Air travel less safe than expected

Posted on Sunday, Oct 28 2007 @ 16:33 CET by Thomas De Maesschalck
WTOPnews claims NASA is withholding results from a national pilot survey because they fear it might upset air travelers:
NASA gathered the information under an $8.5 million safety project, through telephone interviews with roughly 24,000 commercial and general aviation pilots over nearly four years. Since ending the interviews at the beginning of 2005 and shutting down the project completely more than one year ago, the space agency has refused to divulge the results publicly.

Just last week, NASA ordered the contractor that conducted the survey to purge all related data from its computers.

The Associated Press learned about the NASA results from one person familiar with the survey who spoke on condition of anonymity because this person was not authorized to discuss them.
The survey unveils the number of potentially dangerous situations is much higher than generally believed:
Among other results, the pilots reported at least twice as many bird strikes, near mid-air collisions and runway incursions as other government monitoring systems show, according to a person familiar with the results who was not authorized to discuss them publicly.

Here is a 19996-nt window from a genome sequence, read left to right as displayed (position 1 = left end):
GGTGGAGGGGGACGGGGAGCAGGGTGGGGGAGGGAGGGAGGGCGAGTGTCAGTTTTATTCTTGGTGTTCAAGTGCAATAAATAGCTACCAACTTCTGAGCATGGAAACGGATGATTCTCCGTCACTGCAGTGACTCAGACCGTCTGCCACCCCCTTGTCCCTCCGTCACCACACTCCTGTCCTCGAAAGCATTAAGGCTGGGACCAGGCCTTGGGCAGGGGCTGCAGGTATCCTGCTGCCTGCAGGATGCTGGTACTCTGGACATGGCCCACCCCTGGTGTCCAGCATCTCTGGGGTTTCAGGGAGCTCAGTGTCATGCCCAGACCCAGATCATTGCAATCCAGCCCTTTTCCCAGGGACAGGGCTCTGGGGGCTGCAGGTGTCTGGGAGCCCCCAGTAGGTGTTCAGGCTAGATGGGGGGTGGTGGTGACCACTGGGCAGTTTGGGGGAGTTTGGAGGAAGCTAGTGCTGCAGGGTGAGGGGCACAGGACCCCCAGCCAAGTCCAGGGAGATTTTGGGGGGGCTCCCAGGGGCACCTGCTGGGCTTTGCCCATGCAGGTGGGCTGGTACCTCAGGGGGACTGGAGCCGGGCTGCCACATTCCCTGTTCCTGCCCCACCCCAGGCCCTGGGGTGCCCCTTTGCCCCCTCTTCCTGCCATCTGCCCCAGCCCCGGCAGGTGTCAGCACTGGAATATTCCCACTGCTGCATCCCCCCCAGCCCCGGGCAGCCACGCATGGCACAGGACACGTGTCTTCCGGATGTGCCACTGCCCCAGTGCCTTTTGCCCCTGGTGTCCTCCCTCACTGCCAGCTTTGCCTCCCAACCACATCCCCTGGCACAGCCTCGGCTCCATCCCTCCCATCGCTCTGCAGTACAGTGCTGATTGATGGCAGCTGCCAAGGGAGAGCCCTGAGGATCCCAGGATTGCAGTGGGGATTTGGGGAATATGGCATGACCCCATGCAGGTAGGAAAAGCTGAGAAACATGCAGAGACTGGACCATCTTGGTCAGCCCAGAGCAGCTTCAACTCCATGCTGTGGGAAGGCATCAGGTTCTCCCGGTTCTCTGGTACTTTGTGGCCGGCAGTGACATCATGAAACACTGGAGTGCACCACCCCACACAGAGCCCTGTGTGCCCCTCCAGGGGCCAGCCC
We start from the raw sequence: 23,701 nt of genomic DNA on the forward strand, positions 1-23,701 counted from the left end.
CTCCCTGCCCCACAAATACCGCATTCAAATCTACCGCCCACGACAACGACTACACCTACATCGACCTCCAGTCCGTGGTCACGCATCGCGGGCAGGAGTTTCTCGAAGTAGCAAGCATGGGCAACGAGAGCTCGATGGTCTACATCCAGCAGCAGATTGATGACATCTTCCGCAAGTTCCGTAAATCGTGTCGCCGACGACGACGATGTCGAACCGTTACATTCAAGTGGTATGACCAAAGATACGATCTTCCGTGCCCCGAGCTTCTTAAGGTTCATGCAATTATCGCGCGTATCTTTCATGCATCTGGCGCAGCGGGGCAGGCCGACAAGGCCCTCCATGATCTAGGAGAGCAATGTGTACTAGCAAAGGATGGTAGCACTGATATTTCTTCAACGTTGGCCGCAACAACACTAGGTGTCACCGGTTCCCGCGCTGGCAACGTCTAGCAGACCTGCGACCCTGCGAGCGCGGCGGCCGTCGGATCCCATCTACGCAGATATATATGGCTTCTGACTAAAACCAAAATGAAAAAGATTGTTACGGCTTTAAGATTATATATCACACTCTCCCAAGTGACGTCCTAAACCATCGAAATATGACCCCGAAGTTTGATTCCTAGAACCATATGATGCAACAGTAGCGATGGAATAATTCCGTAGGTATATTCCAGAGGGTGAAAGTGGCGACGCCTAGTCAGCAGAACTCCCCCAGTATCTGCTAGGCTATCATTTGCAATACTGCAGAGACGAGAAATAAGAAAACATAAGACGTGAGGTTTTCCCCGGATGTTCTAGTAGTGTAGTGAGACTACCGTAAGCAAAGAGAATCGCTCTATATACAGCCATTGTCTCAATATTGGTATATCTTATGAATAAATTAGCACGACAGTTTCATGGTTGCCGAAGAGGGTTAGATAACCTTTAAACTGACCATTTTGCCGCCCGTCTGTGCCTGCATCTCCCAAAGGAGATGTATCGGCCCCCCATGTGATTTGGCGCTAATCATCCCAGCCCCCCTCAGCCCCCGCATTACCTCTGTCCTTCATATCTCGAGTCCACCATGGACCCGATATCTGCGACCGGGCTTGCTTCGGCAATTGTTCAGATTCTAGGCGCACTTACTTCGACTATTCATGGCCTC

The survey also revealed higher-than-expected numbers of pilots who experienced "in-close approach changes" _ potentially dangerous, last-minute instructions to alter landing plans.

Officials at the NASA Ames Research Center in California have said they want to publish their own report on the project by year's end.


About the Author

Thomas De Maesschalck

Thomas has been messing with computer since early childhood and firmly believes the Internet is the best thing since sliced bread. Enjoys playing with new tech, is fascinated by science, and passionate about financial markets. When not behind a computer, he can be found with running shoes on or lifting heavy weights in the weight room.



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